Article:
Vanessa Barbara at The New York Times on Brazil’s World Cup preparation. “By now, Brazil should probably have been grounded for life, without video games or dessert. Last month, a vice president of the International Olympic Committee, John Coates, said that Rio de Janeiro’s preparations for the 2016 Summer Olympics were the worst he had ever seen. Then, in March, FIFA’s secretary general, Jérôme Valcke, declared we could risk being ‘the worst organizers’ of the ‘worst event’,” Barbara writes. “Brazilians, long treated as obedient children on the world stage, have always submitted to the superior wisdom of foreign authorities. We try to behave ourselves for Mommy FIFA, especially in front of visitors. When she wanted beer served inside the stadiums, we amended our laws to allow it. When she asked for tax exemptions for herself and for her service providers, we consented. When she required that we ask her permission to host traditional street festivities like São João’s during the event, we complied.”

Renée Binder at The Los Angeles Times on why California needs a Gun Violence Restraining Order. “California legislators have spent much of the last two decades strengthening the state's gun laws, but last weekend's multiple killings in Isla Vista, Calif., by a young man previously identified by family to police as being a potential danger prove there is far more progress to be made. California now has the ninth-lowest rate of gun death among the 50 states, but that isn't something to celebrate in the aftermath of the Isla Vista tragedy,” Binder writes. “California can create a Gun Violence Restraining Order, a mechanism that would allow those closest to a troubled individual to act when there are warning signs or indications that that person is at risk for violence. Would a Gun Violence Restraining Order law have prevented the Isla Vista killings? It's impossible to know, but it might have helped.”

Leonid Bershidsky at Bloomberg View on Ukraine and the European Parliament election. “Despite Russian President Vladimir Putin's assertions (here and here, for example) that 'neo-Nazis' and 'anti-Semites' rule the roost in Ukraine, the extreme right did badly in Sunday's Ukrainian election. It was in the European Parliament election, which ended on the same day, that they triumphed. So if the European ideal is to create a citadel of tolerance and universal human values, who are the true Europeans? Probably not those 25 percent of French voters who carried the National Front to victory on Sunday, or the 27 percent of British voters who ensured first place to the anti-immigrant the UK Independence Party,” Bershidsky writes. “The EU is a remarkable bloc in which many of those who are in want out, but equal numbers of outsiders want in. The reasons for that are largely economic: People want better jobs and better lives, and they tend blame outsiders when they don't get them.” Bloomberg News’ Adam Majendie tweets, “Ukrainians Are More European Than the French. So, not very European then…”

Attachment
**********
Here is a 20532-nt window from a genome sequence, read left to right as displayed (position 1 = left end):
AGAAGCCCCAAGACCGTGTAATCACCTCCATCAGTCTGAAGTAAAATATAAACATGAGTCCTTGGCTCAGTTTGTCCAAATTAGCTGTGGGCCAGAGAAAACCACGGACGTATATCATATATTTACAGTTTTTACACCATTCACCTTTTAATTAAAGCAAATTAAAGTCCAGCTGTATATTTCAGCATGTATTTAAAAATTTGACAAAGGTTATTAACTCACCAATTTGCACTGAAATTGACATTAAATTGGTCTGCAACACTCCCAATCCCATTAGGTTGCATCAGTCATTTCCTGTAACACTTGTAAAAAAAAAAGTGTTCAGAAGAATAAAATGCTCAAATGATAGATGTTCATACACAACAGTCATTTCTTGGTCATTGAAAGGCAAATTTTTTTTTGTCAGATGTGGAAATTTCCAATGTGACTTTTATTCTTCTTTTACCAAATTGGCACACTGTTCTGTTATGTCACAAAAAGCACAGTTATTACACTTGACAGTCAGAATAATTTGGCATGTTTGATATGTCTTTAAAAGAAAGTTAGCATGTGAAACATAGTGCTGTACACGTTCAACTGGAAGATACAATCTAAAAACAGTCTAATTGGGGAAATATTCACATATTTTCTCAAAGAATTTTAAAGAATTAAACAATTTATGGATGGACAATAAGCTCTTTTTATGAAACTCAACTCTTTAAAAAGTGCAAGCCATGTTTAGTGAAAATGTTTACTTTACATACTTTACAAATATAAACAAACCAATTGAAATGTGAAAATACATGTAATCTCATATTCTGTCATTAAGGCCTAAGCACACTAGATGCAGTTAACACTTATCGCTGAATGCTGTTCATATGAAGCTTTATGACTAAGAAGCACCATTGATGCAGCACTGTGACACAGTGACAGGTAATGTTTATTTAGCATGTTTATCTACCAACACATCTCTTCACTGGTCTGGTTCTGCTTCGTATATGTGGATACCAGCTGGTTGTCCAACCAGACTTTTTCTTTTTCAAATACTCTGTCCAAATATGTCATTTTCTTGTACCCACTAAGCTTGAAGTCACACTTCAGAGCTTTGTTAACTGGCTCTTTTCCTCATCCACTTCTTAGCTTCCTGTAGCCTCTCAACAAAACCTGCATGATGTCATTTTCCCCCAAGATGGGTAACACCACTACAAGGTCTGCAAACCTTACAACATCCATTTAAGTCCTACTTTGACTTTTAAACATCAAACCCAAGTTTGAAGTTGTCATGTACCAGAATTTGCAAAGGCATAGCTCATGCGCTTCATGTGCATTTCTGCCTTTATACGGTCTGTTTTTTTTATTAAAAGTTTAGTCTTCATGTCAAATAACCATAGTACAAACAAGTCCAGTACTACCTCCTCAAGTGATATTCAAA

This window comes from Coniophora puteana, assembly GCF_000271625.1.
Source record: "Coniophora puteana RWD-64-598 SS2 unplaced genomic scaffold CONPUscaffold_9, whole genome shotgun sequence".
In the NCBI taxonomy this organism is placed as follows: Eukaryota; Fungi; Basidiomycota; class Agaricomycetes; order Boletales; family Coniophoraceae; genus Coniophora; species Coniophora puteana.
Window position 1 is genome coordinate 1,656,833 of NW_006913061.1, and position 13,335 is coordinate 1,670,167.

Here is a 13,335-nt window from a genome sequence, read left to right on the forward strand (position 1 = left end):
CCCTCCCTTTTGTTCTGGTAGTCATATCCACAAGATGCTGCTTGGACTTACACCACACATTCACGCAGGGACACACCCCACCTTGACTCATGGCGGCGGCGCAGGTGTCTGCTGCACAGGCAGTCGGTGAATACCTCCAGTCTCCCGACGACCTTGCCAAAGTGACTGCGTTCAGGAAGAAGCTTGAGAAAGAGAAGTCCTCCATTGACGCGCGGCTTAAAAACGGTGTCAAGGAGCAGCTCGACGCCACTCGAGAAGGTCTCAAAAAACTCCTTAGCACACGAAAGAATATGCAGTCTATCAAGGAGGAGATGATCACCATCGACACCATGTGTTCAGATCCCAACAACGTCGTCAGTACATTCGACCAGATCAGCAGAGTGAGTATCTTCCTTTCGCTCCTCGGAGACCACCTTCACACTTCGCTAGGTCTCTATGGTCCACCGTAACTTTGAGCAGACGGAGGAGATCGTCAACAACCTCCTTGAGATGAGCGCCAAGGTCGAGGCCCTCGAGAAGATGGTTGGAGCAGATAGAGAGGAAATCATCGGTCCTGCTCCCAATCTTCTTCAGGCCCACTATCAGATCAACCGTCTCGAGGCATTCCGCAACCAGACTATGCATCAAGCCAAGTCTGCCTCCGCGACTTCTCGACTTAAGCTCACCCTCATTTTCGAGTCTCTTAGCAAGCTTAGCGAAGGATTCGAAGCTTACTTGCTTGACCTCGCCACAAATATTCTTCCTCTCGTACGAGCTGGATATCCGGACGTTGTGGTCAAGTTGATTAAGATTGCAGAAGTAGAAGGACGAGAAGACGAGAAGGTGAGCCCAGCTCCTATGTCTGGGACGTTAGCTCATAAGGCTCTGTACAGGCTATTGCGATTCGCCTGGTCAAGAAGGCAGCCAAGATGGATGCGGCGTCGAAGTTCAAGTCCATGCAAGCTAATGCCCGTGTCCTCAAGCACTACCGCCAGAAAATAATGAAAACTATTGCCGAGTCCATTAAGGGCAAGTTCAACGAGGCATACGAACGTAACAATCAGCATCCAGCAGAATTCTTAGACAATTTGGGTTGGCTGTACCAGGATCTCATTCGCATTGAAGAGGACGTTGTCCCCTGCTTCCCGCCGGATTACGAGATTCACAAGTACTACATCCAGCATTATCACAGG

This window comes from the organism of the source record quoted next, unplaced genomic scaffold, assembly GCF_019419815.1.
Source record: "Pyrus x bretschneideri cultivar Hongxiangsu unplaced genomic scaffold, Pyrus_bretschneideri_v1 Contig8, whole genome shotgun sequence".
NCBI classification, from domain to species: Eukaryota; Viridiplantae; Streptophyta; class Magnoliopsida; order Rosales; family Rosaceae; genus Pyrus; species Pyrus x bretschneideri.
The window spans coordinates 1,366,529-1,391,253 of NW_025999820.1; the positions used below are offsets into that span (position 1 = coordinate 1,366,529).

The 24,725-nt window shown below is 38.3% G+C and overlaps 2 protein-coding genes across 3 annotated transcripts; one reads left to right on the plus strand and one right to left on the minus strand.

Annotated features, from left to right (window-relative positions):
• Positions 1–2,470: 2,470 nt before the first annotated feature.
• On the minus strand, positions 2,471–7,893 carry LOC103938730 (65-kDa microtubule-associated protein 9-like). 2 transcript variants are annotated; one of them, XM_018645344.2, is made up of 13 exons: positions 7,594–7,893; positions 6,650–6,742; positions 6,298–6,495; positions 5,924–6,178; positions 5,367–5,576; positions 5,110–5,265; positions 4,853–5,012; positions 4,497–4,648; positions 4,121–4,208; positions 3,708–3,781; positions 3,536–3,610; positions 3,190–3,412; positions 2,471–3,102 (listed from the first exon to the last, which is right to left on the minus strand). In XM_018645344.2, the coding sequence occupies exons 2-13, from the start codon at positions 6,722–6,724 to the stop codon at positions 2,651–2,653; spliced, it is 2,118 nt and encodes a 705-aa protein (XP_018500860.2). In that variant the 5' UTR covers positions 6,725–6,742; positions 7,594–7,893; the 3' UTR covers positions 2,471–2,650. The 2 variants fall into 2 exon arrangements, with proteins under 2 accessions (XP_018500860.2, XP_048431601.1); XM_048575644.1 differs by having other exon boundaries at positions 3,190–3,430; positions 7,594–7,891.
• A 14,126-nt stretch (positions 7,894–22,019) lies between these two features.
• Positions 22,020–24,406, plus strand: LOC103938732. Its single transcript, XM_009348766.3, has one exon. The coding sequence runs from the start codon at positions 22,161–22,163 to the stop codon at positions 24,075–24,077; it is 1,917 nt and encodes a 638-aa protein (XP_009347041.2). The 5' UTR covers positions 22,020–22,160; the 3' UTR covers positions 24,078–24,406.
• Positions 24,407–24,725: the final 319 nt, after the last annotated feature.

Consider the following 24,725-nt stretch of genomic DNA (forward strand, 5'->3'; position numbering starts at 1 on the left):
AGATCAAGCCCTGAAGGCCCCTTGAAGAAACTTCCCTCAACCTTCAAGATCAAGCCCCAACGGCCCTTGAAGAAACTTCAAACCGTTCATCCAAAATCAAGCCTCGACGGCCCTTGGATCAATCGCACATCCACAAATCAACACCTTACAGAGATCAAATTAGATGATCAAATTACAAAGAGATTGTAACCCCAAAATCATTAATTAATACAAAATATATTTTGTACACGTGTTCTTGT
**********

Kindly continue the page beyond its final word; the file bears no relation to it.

Dean Baker at the Guardian on why the sharing economy is a rip-off. “The 'sharing economy' – typified by companies like Airbnb or Uber, both of which now have market capitalizations in the billions – is the latest fashion craze among business writers. But in their exuberance over the next big thing, many boosters have overlooked the reality that this new business model is largely based on evading regulations and breaking the law. The good thing about the sharing economy is that it facilitates the use of underutilized resources. But the downside of the sharing economy has gotten much less attention,” Baker writes. “Going forward, we need to ensure that the regulatory structure allows for real innovation, but doesn't make scam-facilitators into billionaires. For example, rooms rented under Airbnb should be subject to the same taxes as hotels and motels pay. Uber drivers and cars should have to meet the same standards and carry the same level of insurance as commercial taxi fleets.” Journalist Clare Wiley tweets, “Disagree with this. The sharing economy is benefitting a huge number of people who can now afford some luxury.”

Suzanne Gordon at The Boston Globe on why privatization won’t fix the VA. “First it was Social Security, then Medicare and Medicaid, and then the public healthcare option under Obamacare. Now, in the wake of recent allegations that veterans hospitals put patients on secret wait lists, Republicans are calling for the privatization of the Veterans Health Administration, the nation’s largest public healthcare system which provides cost-effective and high quality care to 6.2 million veterans. It is of course unacceptable if patients suffered as a result of any delays. But regardless of what went wrong at any VA facility, turning veterans over to private sector insurers and for-profit hospitals is not the solution,” Gordon writes. “What’s already known is that the VA system in Phoenix cares for 80,000 vets, many of them older and with serious, chronic health conditions. If some waited too long to be seen, maybe it’s time for Congress and the White House to figure out how to free up funds to care for veterans who are living longer with more complex conditions.”